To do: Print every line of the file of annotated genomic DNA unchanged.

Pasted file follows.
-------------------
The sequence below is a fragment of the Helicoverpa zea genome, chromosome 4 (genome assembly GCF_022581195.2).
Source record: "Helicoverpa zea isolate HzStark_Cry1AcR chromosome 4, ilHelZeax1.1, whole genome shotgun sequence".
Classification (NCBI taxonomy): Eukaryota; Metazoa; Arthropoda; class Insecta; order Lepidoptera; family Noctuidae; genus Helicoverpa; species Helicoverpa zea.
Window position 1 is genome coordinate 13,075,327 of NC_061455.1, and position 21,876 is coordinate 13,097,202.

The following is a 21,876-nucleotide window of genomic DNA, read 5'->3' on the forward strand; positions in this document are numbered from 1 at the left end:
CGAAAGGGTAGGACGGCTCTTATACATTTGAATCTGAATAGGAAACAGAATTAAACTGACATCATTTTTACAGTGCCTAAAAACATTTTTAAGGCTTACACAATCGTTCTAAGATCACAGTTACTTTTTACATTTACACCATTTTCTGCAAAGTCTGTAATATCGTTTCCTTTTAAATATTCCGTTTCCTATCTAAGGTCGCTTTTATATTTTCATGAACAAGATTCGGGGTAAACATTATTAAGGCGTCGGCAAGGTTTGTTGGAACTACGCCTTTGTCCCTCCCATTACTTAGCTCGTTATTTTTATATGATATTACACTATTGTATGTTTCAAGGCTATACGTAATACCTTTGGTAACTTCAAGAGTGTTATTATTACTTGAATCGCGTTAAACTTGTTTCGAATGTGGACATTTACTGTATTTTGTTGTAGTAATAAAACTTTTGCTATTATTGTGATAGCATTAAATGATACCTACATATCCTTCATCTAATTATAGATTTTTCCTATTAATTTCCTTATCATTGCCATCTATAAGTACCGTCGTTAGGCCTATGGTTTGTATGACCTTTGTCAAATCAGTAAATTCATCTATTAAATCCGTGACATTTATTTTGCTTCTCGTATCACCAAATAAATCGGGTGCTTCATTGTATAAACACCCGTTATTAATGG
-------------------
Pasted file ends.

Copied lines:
The sequence below is a fragment of the Helicoverpa zea genome, chromosome 4 (genome assembly GCF_022581195.2).
Source record: "Helicoverpa zea isolate HzStark_Cry1AcR chromosome 4, ilHelZeax1.1, whole genome shotgun sequence".
Classification (NCBI taxonomy): Eukaryota; Metazoa; Arthropoda; class Insecta; order Lepidoptera; family Noctuidae; genus Helicoverpa; species Helicoverpa zea.
Window position 1 is genome coordinate 13,075,327 of NC_061455.1, and position 21,876 is coordinate 13,097,202.

The following is a 21,876-nucleotide window of genomic DNA, read 5'->3' on the forward strand; positions in this document are numbered from 1 at the left end:
CGAAAGGGTAGGACGGCTCTTATACATTTGAATCTGAATAGGAAACAGAATTAAACTGACATCATTTTTACAGTGCCTAAAAACATTTTTAAGGCTTACACAATCGTTCTAAGATCACAGTTACTTTTTACATTTACACCATTTTCTGCAAAGTCTGTAATATCGTTTCCTTTTAAATATTCCGTTTCCTATCTAAGGTCGCTTTTATATTTTCATGAACAAGATTCGGGGTAAACATTATTAAGGCGTCGGCAAGGTTTGTTGGAACTACGCCTTTGTCCCTCCCATTACTTAGCTCGTTATTTTTATATGATATTACACTATTGTATGTTTCAAGGCTATACGTAATACCTTTGGTAACTTCAAGAGTGTTATTATTACTTGAATCGCGTTAAACTTGTTTCGAATGTGGACATTTACTGTATTTTGTTGTAGTAATAAAACTTTTGCTATTATTGTGATAGCATTAAATGATACCTACATATCCTTCATCTAATTATAGATTTTTCCTATTAATTTCCTTATCATTGCCATCTATAAGTACCGTCGTTAGGCCTATGGTTTGTATGACCTTTGTCAAATCAGTAAATTCATCTATTAAATCCGTGACATTTATTTTGCTTCTCGTATCACCAAATAAATCGGGTGCTTCATTGTATAAACACCCGTTATTAATGG